Home market celebrates spring with Parade
Published: Thursday, April 11, 2013 at 6:01 a.m.
Last Modified: Wednesday, April 10, 2013 at 5:01 p.m.
Confidence in the Gainesville housing market is up, and this year's Parade of Homes will cater to the increasingly diverse population of homebuyers.
If you go
What: 2013 Spring Parade of Homes
When: From 10 a.m. to 6 p.m. Saturday, Sunday and April 20-21
Where: Thirty-three homes in 20 Alachua County neighborhoods
More: For more information, call the Builders Association at 372-5649 or visit www.bancf.com
The beauty of this year's event is variety, from the home's size, price and style to its ideal residents, said Margie Krpan, deputy executive vice president of the Builders Association of North Central Florida, which hosts the event.
Attendees will be presented with 33 homes from 20 neighborhoods, including the cities of Newberry, Alachua and High Springs.
The parade is open two consecutive weekends beginning this Saturday and Sunday and continuing April 20-21. Krpan said a notable difference from past years is that builders decided to change the times to 10 a.m. to 6 p.m. Builders hope the change will increase traffic.
Krpan said the Builders Association doesn't refer to the homes as models because they were specifically built for the parade. Members apply to take part in the parade six to eight months in advance, and then the building process becomes a chore at their own pace. Though not all houses are fully
furnished, they serve as examples of what the builder can do in the future. Each home will be staffed for questions.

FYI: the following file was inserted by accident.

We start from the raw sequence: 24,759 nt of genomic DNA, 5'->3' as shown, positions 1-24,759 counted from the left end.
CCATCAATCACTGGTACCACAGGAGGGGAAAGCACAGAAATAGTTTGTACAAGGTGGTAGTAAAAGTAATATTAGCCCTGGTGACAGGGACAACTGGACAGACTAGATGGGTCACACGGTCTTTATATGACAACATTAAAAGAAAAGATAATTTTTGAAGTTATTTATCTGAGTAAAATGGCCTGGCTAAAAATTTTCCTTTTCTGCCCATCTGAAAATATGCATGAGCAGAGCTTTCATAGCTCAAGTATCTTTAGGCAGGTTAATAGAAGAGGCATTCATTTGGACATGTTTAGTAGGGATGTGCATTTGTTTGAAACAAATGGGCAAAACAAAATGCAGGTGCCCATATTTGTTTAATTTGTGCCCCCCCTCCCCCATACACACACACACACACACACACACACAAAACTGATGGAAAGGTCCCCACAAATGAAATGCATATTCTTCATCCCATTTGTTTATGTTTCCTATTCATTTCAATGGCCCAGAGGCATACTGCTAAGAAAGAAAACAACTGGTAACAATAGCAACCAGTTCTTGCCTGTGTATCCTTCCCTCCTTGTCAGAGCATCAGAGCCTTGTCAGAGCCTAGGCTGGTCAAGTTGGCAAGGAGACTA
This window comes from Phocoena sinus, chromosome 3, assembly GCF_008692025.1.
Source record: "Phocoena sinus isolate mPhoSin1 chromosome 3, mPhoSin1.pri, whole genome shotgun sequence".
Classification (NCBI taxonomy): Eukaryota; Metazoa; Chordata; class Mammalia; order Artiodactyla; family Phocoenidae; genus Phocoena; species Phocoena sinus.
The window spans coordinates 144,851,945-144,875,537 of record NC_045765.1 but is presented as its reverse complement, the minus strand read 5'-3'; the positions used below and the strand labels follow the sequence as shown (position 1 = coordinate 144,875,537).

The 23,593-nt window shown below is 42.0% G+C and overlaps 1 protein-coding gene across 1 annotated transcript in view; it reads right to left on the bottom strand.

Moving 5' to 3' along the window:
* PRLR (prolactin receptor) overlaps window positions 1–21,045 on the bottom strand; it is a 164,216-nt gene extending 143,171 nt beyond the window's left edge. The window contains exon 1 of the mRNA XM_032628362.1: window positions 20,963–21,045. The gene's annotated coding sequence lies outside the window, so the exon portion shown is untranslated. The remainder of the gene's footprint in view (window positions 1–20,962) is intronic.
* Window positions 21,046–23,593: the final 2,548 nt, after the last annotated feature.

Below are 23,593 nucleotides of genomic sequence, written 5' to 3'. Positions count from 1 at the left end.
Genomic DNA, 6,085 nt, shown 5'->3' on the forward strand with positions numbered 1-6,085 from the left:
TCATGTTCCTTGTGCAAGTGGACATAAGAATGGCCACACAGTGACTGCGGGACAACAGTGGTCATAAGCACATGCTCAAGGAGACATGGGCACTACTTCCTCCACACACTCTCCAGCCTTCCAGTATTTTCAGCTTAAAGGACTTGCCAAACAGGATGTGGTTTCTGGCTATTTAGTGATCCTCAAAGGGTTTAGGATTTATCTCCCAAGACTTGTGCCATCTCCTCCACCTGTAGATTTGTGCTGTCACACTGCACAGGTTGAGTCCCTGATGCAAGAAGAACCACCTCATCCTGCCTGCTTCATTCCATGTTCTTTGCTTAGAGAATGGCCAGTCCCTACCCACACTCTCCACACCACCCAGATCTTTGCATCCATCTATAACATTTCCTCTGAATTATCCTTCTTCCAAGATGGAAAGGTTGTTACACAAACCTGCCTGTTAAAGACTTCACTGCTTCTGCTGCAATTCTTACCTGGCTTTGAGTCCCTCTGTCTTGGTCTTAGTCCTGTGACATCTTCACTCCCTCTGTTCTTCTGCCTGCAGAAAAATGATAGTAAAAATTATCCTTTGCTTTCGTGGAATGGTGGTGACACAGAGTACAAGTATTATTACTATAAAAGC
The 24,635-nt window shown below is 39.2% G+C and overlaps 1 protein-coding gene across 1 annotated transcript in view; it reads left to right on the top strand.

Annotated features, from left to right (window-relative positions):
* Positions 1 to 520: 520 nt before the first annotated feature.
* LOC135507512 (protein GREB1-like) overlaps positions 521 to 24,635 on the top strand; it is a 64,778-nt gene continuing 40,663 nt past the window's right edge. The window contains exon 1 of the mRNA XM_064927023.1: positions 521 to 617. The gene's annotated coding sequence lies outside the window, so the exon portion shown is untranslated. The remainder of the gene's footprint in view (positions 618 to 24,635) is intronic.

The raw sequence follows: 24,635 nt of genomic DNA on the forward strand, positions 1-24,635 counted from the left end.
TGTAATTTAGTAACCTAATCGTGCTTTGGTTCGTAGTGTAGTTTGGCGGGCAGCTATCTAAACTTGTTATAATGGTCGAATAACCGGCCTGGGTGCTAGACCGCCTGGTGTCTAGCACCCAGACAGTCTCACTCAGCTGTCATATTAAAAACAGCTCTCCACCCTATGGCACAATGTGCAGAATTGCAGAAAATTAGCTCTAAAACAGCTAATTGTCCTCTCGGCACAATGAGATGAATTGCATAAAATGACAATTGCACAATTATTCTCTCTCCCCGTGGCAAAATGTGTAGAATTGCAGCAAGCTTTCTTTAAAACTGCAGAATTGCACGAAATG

Lori McGriff, president of Emmer Development Corp., will showcase homes in the Portofino neighborhood, a subdivision in northwest Gainesville.
McGriff said the market is coming back as people start purchasing homes again. It's a good time to buy a house because interest rates remain low, she said.
In the past few years, McGriff said she had put building on hold to avoid competition with the short sales and foreclosures in the market.
Purchasing power in the housing industry, she said, affects many different people and businesses. From buying supplies to paying for lawn care services, the sale of just one house can affect the economy, McGriff said.
Dale Kinsell, the main builder for Arthur Rutenberg Homes in North Central Florida, said the company began rebounding in 2010. Company sales have increased every year since then and are projected to increase 25 percent from 2012 to '13, he said.
Rutenberg Homes has a $1.2 million Tuscan-style, five-bedroom home in the parade this year that is in response to potential homebuyers asking for larger homes.
A new trend for builders, Kinsell said, is to condense largely unused space, such as a formal dining room, into one "great room." The plan has been used for homes smaller than 4,000 square feet because it provides a more functional space that can still be used for entertainment purposes.
Cutting down on unnecessary space also makes the house smaller, which can be ideal for buyers on a budget.
Though great rooms can save money, Kinsell said being energy-efficient and finding ways to reduce a buyer's utility bill are always goals of a responsible builder.
The Parade of Homes is one of the company's major marketing tools, Kinsell said.
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